Despite the slight uptick in the inflation rate in June, consumer price increases in the Philippines are still seen manageable, boosting expectations that monetary policy will remain steady, economists said.
In a recent commentary, Citigroup economist for the Philippines Jun Trinidad said the higher-than-expected inflation in June offered proof of fading disinflation or a situation where the rate of increase in consumer prices was slowing. He, however, noted that core inflation—which strips off volatile items such as food and energy—was still on the decline.
“This suggests that the price impact of a weak peso, upbeat demand, seasonal price pressures in June, and strong liquidity was limited to non-core CPI (consumer price index), with limited price contagion effects thus far,” Trinidad said.
“Inflation upticks would not unhinge the overnight rate at 3.5 percent,” Trinidad said, adding that market sentiment would, however, remain biased in favor of short-duration bonds for now.
In a separate research note, HSBC economist Trinh Nguyen said the rise in the country’s June inflation was unlikely to prompt the central bank to change its monetary stance, adding that headline inflation was expected to remain at the bottom of the central bank’s 3-5 percent target range for the remainder of the year.
“Monetary conditions are loose enough. The limitation of the SDA (special deposit account) account to only pooled funds could cause half of the funds in the facility to be pushed out into other investment alternatives, easing liquidity conditions,” Nguyen said.
As such, she said the Bangko Sentral ng Pilipinas would likely keep the overnight borrowing rate of 3.5 percent and the SDA rate of 2 percent at the next meeting, she said.
The policymaking Monetary Board is scheduled to hold its next monetary setting on July 25, the fifth for the year.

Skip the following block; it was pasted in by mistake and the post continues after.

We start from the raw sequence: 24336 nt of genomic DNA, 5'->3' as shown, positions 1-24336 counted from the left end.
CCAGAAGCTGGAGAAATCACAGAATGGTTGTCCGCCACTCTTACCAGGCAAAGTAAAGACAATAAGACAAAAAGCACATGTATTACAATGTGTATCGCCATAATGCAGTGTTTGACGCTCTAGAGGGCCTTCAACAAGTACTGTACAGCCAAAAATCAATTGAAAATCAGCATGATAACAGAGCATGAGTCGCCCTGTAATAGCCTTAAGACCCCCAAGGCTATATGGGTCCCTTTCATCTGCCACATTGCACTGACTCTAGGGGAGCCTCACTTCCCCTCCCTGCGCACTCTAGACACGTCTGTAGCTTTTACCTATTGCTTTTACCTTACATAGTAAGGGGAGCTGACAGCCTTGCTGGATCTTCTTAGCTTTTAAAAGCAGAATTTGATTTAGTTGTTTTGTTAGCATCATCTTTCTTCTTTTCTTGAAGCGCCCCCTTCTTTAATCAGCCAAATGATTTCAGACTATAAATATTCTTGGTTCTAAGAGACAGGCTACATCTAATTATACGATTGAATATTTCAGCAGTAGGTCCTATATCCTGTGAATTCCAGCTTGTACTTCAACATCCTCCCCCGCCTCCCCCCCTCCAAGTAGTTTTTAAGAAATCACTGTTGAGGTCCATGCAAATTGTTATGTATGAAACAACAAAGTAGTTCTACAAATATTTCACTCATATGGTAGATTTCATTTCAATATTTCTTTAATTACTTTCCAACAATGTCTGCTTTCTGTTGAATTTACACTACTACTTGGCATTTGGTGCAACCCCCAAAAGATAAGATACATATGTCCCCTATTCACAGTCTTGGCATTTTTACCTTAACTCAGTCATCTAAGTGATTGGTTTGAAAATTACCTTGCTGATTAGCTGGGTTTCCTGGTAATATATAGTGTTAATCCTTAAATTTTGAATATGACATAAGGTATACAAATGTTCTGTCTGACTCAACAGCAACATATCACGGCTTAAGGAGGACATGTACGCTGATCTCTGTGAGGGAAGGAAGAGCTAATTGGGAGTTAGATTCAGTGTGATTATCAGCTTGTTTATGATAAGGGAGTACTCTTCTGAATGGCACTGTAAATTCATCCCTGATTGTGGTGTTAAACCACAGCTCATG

Trinidad said the country might still see easing inflation in the months ahead but it might settle within the 2.9-3.1 percent range toward the end of the year. He said this would lead to inflation stabilizing at the low 3 percent range in the first half of 2014.
“Price catalysts from weak Philippine peso and the upbeat demand backdrop coincide, combined with rising investment contribution to GDP (gross domestic product) from higher infra spending and private investments, will likely alleviate supply constraints and bode well for long-term inflation,” Trinidad said.
“The exclusion of the high excise tax effects didn’t alter the inflation pattern derived from the usual CPI measures. We continue to get the impression of benign inflation despite the price upticks recently printed,” he said.
Nguyen said the SDA rate would likely remain at 2 percent in the foreseeable future, as the limiting of the facility to only Unit Investment Trust Funds (UTIF) had gradually reduced the amount in the SDA account.
“By the end of July, 30 percent of the funds in the facility must be out. That means that, although the central bank refrained from further cutting the SDA rate at the last policy meeting, it had essentially eased liquidity conditions by pushing out about half of the current amount parked in the facility. The liquidation is expected to accelerate in the third quarter as the November deadline for all the banned accounts nears,” she said.
Nguyen said that with global commodity prices contained and external demand still weak, inflation pressures remained tame. While the peso has weakened recently, she said the pass-through effect of a weak currency was expected to be marginal.
This trend is expected to continue provided that the storm season would not affect food supply, Nguyen said.
The upside risks to inflation are the potential asset bubbles stemming from funds leaving the SDA account and transferring to other investment alternatives such as equities and real estate, she added.
She noted that potential weather-related supply shocks could also cause a spike in food inflation. “But these risks remain small and are unlikely to worry the BSP at this juncture,” she said.
“We, therefore, expect the central bank to maintain an accommodative stance, providing a boost to local demand by keeping rates low. We do not expect any move in the remainder of the year, as recent rate cuts and policy changes around the SDA facility are still being implemented,” she said.